I purchased two inexpensive Baofeng BF-T1 UHF portables (hand-helds) for use around the yard.
- LiIon pouch single cell battery that may be obtainable longer than proprietary batteries;
- micro USB charger interface, internal charge / battery management;
- programmable with CHIRP (channel table only);
- chanellised operation, lockable keypad;
- CTCSS support;
- integrated antenna;
- small and lightweight (110g with belt clip);
The radio has been in the market for more than three years, so one might hope that design issues have been fixed in ‘mature’ product. Continue reading Baofeng BF-T1 (BF-9100) – initial impressions
This article documents a station for propagation observations on 144MHz, in this case the antenna system part of the entire system.
Above, the antenna is a 4 element Yagi with Gamma match. Continue reading 144MHz propagation experiment – antenna
At AIM4170 – de-embedding the feed line in remote measurement a set of measurements of a monoband antenna looking from the transmitter were analysed to de-embed the feed line and arrive at the indicated feed point impedance.
This article explores a simple series match to improve the load seen by the transmitter.
In the Simsmith model above, the estimated feed point impedance is imported into element L, then a series section of lossless 50Ω line to represent the coax in the common mode choke (balun), then a series section of lossless 75Ω to perform the impedance transformation, then a section of 50Ω lossless line to make up the required length to the transmitter. Continue reading AIM4170 – de-embedding the feed line in remote measurement – a simple match
At nanoVNA-H – de-embedding the feed line in remote measurement I recently wrote on a procedure that can be very useful to refer measurements made at the transmitter end of a feed line to the antenna feed point.
A correspondent recently shared an AIM 4170 scan file of his 40m half wave dipole antenna system taken from the transmitter end of the coax and maintaining the common mode current path by bonding the shield of the coax connector to normal connection point on the transmitter.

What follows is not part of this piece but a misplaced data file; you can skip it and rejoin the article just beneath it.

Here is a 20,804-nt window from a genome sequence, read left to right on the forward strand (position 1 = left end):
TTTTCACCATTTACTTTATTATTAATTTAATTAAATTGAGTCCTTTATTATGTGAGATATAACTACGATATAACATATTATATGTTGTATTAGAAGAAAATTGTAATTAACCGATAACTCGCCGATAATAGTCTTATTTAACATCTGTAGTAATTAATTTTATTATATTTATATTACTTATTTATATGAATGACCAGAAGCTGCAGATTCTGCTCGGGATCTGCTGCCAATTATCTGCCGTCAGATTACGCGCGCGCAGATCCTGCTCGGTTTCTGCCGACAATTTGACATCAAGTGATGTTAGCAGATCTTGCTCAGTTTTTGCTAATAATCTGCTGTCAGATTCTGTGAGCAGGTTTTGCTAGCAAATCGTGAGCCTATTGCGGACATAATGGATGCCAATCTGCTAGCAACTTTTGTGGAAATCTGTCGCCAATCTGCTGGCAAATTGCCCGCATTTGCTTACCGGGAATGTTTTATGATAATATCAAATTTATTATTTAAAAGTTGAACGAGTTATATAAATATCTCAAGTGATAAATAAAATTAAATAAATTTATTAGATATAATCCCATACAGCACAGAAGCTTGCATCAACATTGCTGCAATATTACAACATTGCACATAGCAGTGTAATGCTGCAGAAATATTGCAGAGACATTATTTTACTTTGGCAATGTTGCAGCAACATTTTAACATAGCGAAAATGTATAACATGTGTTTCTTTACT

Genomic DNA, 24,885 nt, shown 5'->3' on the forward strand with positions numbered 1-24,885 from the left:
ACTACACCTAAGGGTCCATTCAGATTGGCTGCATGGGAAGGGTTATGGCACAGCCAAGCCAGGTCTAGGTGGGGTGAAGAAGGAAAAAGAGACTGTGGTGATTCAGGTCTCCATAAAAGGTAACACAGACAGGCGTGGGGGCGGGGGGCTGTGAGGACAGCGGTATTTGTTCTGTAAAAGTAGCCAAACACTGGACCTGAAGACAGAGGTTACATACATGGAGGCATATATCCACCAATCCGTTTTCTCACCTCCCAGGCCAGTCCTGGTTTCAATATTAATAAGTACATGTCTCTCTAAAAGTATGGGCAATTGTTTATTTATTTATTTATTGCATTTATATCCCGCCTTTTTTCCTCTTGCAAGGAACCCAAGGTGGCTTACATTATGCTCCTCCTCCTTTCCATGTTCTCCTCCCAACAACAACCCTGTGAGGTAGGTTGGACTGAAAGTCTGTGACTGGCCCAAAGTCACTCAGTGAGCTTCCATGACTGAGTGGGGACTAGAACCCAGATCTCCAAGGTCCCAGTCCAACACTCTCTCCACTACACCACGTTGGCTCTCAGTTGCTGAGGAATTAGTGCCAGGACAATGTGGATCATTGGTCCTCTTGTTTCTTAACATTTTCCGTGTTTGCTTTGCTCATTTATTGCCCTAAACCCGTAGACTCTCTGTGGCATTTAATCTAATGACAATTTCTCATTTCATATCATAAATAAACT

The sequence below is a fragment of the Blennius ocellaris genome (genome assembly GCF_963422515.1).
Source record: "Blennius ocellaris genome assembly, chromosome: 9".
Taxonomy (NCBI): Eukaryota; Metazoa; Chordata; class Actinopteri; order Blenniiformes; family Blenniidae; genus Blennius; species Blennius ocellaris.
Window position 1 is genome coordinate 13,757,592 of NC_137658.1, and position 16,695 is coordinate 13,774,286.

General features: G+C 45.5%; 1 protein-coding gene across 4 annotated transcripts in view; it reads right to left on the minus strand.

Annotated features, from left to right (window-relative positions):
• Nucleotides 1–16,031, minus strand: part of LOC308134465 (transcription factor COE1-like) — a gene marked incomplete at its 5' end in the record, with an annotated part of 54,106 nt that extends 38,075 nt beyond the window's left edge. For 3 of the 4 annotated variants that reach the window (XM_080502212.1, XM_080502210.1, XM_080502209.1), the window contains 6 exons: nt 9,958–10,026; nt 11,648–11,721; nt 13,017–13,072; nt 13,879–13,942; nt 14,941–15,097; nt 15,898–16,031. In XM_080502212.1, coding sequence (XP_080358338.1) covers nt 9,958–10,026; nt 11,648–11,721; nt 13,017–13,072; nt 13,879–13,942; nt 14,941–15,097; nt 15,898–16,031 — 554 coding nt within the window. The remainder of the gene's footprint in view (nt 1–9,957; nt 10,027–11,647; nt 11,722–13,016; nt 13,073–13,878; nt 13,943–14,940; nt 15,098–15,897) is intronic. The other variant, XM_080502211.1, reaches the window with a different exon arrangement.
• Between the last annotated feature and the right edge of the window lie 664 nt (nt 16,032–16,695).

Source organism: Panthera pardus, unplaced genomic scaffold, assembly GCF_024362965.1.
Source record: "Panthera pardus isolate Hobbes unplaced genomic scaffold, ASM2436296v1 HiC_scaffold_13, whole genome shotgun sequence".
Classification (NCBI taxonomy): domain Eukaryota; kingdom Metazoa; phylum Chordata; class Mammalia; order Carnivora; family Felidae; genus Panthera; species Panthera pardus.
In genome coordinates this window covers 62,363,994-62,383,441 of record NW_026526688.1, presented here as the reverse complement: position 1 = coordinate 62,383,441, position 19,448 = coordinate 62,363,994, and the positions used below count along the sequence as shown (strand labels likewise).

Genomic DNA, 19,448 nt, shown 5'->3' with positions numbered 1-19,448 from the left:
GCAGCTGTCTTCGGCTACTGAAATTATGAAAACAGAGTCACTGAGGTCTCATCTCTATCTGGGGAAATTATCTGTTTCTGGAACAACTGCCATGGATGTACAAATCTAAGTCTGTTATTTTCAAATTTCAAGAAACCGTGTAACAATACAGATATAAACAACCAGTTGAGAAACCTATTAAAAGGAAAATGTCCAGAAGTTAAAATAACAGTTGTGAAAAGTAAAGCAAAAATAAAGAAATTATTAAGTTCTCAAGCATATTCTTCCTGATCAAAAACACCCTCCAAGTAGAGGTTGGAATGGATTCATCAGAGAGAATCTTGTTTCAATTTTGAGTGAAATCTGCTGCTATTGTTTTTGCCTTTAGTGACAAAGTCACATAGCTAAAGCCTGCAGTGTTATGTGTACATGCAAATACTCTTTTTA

Above is his graphic of the measurement looking into around 23m of RG58 feed line.
It shows the VSWR curve is quite classic in shape, the frequency of minimum VSWR is a little low, and the minimum VSWR is 1.478 which is quite within expectations of such an antenna. Continue reading AIM4170 – de-embedding the feed line in remote measurement
I have a nanoVNA-H which has had many hardware problems, some designed in,but mostly sub-standard / faulty components.
Above, the latest repair. A new battery socket to replace the original that crumbled apart… sub-standard plastic from all appearances. This was from a reputable supplier, so it is probably a genuine Molex Picoblade part rather than some cheap Chinese knock off.
The blue wire is part of a mod to invoke the bootloader on power up, R5 was also changed to something small, 1k IIRC.
PS: a word of warning… always check polarity when fitting a battery, there is not rigid standardisation of connectors on LIPO batteries.
At nanoVNA-H – Port 2 attenuator for improved Return Loss I explained the reasons for essentially permanent attachment of a 10dB attenuator to Port 2 (Ch 1 in nanoVNA speak).
Above, the 10dB attenuator is semi permanently attached to Port 2 principally to improve the Return Loss (or impedance match) of Port 2, a parameter that becomes quite important when testing some types of networks than depend on proper termination (eg many filters). I should remind readers that the improvement in Port 2 Return Loss comes at a cost, the dynamic range of Port 2 is reduced by 10dB. Continue reading nanoVNA-H – Port 1 attenuator for improved what???